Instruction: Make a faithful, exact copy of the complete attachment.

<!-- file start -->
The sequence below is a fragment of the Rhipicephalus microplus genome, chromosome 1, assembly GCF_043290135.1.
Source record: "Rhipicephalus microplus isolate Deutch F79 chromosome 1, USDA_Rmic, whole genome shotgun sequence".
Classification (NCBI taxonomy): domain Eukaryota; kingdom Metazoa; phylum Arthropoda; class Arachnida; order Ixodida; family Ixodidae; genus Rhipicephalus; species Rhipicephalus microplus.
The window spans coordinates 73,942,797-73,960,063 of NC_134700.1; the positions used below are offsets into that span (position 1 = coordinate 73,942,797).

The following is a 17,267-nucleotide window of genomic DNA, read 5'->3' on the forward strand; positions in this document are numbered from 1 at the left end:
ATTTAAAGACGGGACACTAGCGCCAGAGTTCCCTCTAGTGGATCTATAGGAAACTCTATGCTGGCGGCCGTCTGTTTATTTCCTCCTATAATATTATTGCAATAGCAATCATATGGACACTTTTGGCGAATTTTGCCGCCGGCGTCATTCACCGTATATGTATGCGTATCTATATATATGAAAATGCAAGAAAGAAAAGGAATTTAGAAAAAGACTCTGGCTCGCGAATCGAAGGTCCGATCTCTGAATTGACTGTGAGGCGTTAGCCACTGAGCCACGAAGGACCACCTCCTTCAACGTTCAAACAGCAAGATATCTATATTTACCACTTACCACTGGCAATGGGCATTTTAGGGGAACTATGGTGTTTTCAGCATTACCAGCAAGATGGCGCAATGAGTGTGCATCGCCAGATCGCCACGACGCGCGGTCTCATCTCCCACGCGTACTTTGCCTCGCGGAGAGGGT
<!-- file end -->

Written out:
The sequence below is a fragment of the Rhipicephalus microplus genome, chromosome 1, assembly GCF_043290135.1.
Source record: "Rhipicephalus microplus isolate Deutch F79 chromosome 1, USDA_Rmic, whole genome shotgun sequence".
Classification (NCBI taxonomy): domain Eukaryota; kingdom Metazoa; phylum Arthropoda; class Arachnida; order Ixodida; family Ixodidae; genus Rhipicephalus; species Rhipicephalus microplus.
The window spans coordinates 73,942,797-73,960,063 of NC_134700.1; the positions used below are offsets into that span (position 1 = coordinate 73,942,797).

The following is a 17,267-nucleotide window of genomic DNA, read 5'->3' on the forward strand; positions in this document are numbered from 1 at the left end:
ATTTAAAGACGGGACACTAGCGCCAGAGTTCCCTCTAGTGGATCTATAGGAAACTCTATGCTGGCGGCCGTCTGTTTATTTCCTCCTATAATATTATTGCAATAGCAATCATATGGACACTTTTGGCGAATTTTGCCGCCGGCGTCATTCACCGTATATGTATGCGTATCTATATATATGAAAATGCAAGAAAGAAAAGGAATTTAGAAAAAGACTCTGGCTCGCGAATCGAAGGTCCGATCTCTGAATTGACTGTGAGGCGTTAGCCACTGAGCCACGAAGGACCACCTCCTTCAACGTTCAAACAGCAAGATATCTATATTTACCACTTACCACTGGCAATGGGCATTTTAGGGGAACTATGGTGTTTTCAGCATTACCAGCAAGATGGCGCAATGAGTGTGCATCGCCAGATCGCCACGACGCGCGGTCTCATCTCCCACGCGTACTTTGCCTCGCGGAGAGGGT